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From "Jeff Rodenburg" <jeff.rodenb...@gmail.com>
Subject Re: noobie question
Date Sat, 20 May 2006 15:11:57 GMT
Correct on our configuration, give or take a few 100 MB.  :-)
And we have three servers accessed simultaneously for each search.

For our index, we're dealing with information that's geographically defined,
so our indexes are broken up along those lines.  We still monitor each index
for size, but the geographic data drives our index maintenance logic.  We've
indexed approximately 20 MM rows of information.

Our partitioning criteria serves two purposes: query efficiency and index
maintainability.  Depending on how your index is structured (the Lucene
settings + your own document structure), these two can compete with each
other to the point of being polar.  Generally you'll want to find a happy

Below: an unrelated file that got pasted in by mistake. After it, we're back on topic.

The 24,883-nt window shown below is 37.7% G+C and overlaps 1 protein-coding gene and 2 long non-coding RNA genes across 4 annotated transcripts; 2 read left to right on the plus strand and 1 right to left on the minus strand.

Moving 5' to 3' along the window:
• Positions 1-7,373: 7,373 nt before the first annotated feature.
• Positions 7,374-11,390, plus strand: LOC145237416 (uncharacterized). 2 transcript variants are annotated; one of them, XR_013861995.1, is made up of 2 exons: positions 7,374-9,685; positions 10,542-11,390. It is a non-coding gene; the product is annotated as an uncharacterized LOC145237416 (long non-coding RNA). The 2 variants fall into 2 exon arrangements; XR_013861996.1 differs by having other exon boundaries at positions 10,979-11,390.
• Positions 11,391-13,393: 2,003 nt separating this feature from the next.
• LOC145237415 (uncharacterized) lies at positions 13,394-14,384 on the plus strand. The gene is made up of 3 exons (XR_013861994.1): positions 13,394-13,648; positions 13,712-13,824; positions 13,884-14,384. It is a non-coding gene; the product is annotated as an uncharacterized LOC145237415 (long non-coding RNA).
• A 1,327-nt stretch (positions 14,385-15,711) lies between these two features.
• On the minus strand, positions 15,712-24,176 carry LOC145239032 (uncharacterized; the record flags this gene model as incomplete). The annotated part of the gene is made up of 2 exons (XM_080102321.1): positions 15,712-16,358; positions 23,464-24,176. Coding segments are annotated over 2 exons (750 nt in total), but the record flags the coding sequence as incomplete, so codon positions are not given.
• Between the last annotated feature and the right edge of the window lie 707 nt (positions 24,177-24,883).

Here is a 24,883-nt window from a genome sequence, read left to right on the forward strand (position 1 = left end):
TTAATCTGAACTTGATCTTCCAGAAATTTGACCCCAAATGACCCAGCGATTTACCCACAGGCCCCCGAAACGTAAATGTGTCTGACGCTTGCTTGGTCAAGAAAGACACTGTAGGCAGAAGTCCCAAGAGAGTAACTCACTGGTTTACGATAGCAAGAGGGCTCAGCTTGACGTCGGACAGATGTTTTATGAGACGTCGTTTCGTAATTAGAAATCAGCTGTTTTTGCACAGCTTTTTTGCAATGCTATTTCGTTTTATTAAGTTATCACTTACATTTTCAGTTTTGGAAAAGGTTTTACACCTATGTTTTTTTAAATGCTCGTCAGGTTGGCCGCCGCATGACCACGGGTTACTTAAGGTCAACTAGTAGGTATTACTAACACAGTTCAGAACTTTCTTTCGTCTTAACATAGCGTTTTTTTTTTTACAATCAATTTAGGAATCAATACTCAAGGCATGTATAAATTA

medium between the two.  While we have many rows of data and our index
documents contain quite a few fields of data, many of them are simple data
fields that aren't large (database is the data source).  By contrast, if we
were indexing full-on text documents, I'm sure our index would be
substantially larger and we'd likely take a different approach.

I did a lot of research prior to constructing our index, and with as much
feedback and data that I could glean, trial-and-error proved to be the most
effective manner in determining what to do and how to do it.

-- j


On 5/19/06, Pamela Foxcroft <pamelafoxcroft@gmail.com> wrote:
>
> OK, I'm very confused here Jeff. It sound like what you are suggesting is
> that you have multiple indexes per machine, each around 300 Mbyes, which
> means about 2.5/.3 = 8 indexes per machine, and you have 7.5/2.5 =3
> machines
> in the mix. Is this correct?
>
> On what criteria do you partition your index? Date, or some other
> criteria,
> or is it merely size?
>
> I think we have indexed 1 million rows and our index is 7 Gigs.
>
> Pam
>
>
> On 5/19/06, Jeff Rodenburg <jeff.rodenburg@gmail.com> wrote: